This is a collection of books that we have come across as we did research for the Out of Harm's Way and Preparing to Survive series of books. Some of them have information that can be used in your preparing but others just have some fun stories to read. Over time we will be bringing more books into our library. Watch this space for the latest.

The Still Hunter

By Theodore S. VanDyke

   In researching materials for "Out Of Harm's Way" as well as the Preparing to Survive website I have looked through and read numerous books from the past on hunting. Without exception everyone of the books written after 1882 referenced "The Still Hunter" by Theodore S. Van Dyke. First published in 1882 it was the first book written on hunting in the U.S. Theodore Roosevelt said "The Still Hunter" is the best book ever written on still hunting.

Pioneer Sketches, Nebraska and Texas

Compiled By W. Straley

   This little volume was begun while the compiler was editor of the Nuckolls County Herald, Nelson, Nebraska, in the spring of 1910, and was reprinted from a series of papers published in that newspaper. In May of that year, I moved to Hico, Texas, where I was elected editor of the News-Review. After entering my editorial duties in the latter office I resumed the publication of the sketches, but concerning Texas history only. These sketches are not as complete as they might have been, but are just as the articles appeared in the two above papers. It was not our intention to make a volume beautiful, but merely to record and preserve these items of history for future generations to read. If these chapters have entertained you, and incidentally instructed you, -we feel repaid for our efforts.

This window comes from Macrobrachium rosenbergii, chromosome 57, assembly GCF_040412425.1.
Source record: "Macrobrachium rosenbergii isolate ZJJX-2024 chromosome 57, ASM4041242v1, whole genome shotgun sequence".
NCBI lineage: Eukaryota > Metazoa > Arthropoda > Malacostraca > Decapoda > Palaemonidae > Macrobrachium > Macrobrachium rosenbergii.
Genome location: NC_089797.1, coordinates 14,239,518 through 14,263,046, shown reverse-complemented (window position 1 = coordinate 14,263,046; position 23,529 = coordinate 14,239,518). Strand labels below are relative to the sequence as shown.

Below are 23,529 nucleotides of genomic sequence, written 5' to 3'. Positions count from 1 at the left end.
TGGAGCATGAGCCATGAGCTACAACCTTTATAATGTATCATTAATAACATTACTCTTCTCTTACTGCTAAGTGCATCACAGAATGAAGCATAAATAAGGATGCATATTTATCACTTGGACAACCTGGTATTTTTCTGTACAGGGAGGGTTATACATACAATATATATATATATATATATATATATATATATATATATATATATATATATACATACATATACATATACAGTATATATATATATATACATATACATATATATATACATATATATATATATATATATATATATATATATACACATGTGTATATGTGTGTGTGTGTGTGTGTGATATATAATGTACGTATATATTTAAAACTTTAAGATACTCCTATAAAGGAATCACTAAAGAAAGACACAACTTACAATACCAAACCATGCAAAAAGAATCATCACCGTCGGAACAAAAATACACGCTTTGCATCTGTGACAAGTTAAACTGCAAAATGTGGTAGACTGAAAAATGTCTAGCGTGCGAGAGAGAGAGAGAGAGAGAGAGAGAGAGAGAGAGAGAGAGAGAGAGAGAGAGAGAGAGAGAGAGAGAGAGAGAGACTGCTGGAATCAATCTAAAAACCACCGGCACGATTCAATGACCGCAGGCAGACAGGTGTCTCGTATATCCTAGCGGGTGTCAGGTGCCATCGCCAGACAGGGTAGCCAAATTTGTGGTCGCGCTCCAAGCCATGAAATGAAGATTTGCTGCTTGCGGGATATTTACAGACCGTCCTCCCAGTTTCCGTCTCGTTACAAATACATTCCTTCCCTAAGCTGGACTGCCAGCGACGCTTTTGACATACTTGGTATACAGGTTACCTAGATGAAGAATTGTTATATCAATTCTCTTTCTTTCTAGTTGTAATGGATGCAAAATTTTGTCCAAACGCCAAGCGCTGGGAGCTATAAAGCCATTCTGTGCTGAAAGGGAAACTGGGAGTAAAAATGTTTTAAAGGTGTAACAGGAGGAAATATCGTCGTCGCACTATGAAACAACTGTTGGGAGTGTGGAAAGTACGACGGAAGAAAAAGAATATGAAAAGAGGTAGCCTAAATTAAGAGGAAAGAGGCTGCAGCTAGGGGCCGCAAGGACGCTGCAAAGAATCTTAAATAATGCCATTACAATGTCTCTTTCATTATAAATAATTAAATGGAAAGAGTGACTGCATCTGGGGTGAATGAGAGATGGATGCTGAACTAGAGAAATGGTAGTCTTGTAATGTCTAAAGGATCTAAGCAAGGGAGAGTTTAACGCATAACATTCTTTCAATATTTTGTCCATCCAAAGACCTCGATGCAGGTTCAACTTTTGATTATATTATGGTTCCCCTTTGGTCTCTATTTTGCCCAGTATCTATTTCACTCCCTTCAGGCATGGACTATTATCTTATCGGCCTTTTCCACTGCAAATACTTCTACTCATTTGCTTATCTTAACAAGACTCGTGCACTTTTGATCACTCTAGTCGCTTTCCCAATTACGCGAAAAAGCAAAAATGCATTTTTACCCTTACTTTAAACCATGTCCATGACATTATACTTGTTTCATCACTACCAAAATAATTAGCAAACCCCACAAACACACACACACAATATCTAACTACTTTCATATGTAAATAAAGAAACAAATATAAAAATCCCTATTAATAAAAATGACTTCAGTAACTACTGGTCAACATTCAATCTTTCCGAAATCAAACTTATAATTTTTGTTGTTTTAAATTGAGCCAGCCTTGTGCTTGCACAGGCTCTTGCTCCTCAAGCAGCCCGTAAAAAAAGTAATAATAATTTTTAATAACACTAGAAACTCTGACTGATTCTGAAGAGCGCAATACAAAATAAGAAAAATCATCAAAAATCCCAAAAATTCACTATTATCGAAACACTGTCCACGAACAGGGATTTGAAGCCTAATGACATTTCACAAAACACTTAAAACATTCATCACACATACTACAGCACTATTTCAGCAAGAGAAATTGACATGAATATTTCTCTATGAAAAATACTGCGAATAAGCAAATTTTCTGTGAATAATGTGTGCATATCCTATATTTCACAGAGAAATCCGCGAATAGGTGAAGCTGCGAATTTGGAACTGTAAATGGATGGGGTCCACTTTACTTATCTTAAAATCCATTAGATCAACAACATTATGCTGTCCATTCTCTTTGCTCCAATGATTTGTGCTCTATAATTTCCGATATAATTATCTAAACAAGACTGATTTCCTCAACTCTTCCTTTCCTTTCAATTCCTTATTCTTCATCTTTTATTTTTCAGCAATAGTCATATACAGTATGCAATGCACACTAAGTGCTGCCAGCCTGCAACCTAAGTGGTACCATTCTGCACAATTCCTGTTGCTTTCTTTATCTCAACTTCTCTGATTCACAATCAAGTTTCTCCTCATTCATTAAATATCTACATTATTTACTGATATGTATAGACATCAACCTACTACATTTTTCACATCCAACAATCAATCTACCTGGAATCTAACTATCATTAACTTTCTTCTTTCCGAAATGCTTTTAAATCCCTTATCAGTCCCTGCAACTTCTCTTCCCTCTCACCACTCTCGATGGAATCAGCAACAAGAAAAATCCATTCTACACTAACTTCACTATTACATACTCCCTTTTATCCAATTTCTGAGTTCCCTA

Reminiscences of a Pioneer

By Colonel William Thompson

   So rapidly is the Far West changing character, our pioneers should feel in duty bound to preserve all they can of its early history. Many of them are giving relics of frontier days to museums and historical societies. And they do well. Yet such collections are unfortunately accessible to only the few. Hence they do better who preserve the living narratives of their times. For however unpretentious from the cold aspect of literary art, these narratives breathe of courage and fortitude amid hardships and perils, and tell as nothing else can of the hopes and dreams of the hardy pathfinders, and of the compensations and pleasures found in their sacrifices.


   It is with this end in view, to preserve the life of the old days in its many colors, that these recollections are penned. There was more to this life than has been touched by the parlor romancers or makers of moving-picture films. Perhaps some day these memories may serve to illumine the historian delving in the human records of the past. And perhaps, also, and this is the author's dearest wish, they may inspire young readers to hold to the hardy traditions of the 'Fifties' and to keep this spirit alive in a country destined soon to be densely peopled with newcomers from the long-settled parts of the world.